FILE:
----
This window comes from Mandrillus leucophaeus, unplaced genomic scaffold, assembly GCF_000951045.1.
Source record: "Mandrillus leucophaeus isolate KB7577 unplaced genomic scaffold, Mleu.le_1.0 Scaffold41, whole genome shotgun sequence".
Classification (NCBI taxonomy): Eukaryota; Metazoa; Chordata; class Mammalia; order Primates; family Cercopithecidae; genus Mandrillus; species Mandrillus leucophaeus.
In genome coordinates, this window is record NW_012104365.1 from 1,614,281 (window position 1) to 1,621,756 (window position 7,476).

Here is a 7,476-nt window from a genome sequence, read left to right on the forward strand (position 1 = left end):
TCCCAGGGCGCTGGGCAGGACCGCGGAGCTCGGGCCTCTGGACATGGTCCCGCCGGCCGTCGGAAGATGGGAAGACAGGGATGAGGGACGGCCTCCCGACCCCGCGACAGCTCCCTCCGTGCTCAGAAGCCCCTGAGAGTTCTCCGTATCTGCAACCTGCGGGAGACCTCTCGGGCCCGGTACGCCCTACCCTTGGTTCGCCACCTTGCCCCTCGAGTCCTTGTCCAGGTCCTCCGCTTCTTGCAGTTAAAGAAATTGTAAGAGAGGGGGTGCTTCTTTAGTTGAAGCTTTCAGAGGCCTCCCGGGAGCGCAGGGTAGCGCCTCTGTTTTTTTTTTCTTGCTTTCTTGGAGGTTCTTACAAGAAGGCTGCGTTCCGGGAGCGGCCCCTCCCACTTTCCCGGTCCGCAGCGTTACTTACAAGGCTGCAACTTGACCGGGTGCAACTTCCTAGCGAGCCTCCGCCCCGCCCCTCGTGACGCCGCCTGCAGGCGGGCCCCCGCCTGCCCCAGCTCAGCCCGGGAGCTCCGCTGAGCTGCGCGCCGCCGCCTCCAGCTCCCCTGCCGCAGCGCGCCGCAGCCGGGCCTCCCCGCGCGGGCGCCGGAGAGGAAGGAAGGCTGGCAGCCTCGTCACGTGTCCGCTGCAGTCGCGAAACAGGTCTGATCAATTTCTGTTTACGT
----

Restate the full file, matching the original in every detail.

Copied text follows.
This window comes from Mandrillus leucophaeus, unplaced genomic scaffold, assembly GCF_000951045.1.
Source record: "Mandrillus leucophaeus isolate KB7577 unplaced genomic scaffold, Mleu.le_1.0 Scaffold41, whole genome shotgun sequence".
Classification (NCBI taxonomy): Eukaryota; Metazoa; Chordata; class Mammalia; order Primates; family Cercopithecidae; genus Mandrillus; species Mandrillus leucophaeus.
In genome coordinates, this window is record NW_012104365.1 from 1,614,281 (window position 1) to 1,621,756 (window position 7,476).

Here is a 7,476-nt window from a genome sequence, read left to right on the forward strand (position 1 = left end):
TCCCAGGGCGCTGGGCAGGACCGCGGAGCTCGGGCCTCTGGACATGGTCCCGCCGGCCGTCGGAAGATGGGAAGACAGGGATGAGGGACGGCCTCCCGACCCCGCGACAGCTCCCTCCGTGCTCAGAAGCCCCTGAGAGTTCTCCGTATCTGCAACCTGCGGGAGACCTCTCGGGCCCGGTACGCCCTACCCTTGGTTCGCCACCTTGCCCCTCGAGTCCTTGTCCAGGTCCTCCGCTTCTTGCAGTTAAAGAAATTGTAAGAGAGGGGGTGCTTCTTTAGTTGAAGCTTTCAGAGGCCTCCCGGGAGCGCAGGGTAGCGCCTCTGTTTTTTTTTTCTTGCTTTCTTGGAGGTTCTTACAAGAAGGCTGCGTTCCGGGAGCGGCCCCTCCCACTTTCCCGGTCCGCAGCGTTACTTACAAGGCTGCAACTTGACCGGGTGCAACTTCCTAGCGAGCCTCCGCCCCGCCCCTCGTGACGCCGCCTGCAGGCGGGCCCCCGCCTGCCCCAGCTCAGCCCGGGAGCTCCGCTGAGCTGCGCGCCGCCGCCTCCAGCTCCCCTGCCGCAGCGCGCCGCAGCCGGGCCTCCCCGCGCGGGCGCCGGAGAGGAAGGAAGGCTGGCAGCCTCGTCACGTGTCCGCTGCAGTCGCGAAACAGGTCTGATCAATTTCTGTTTACGT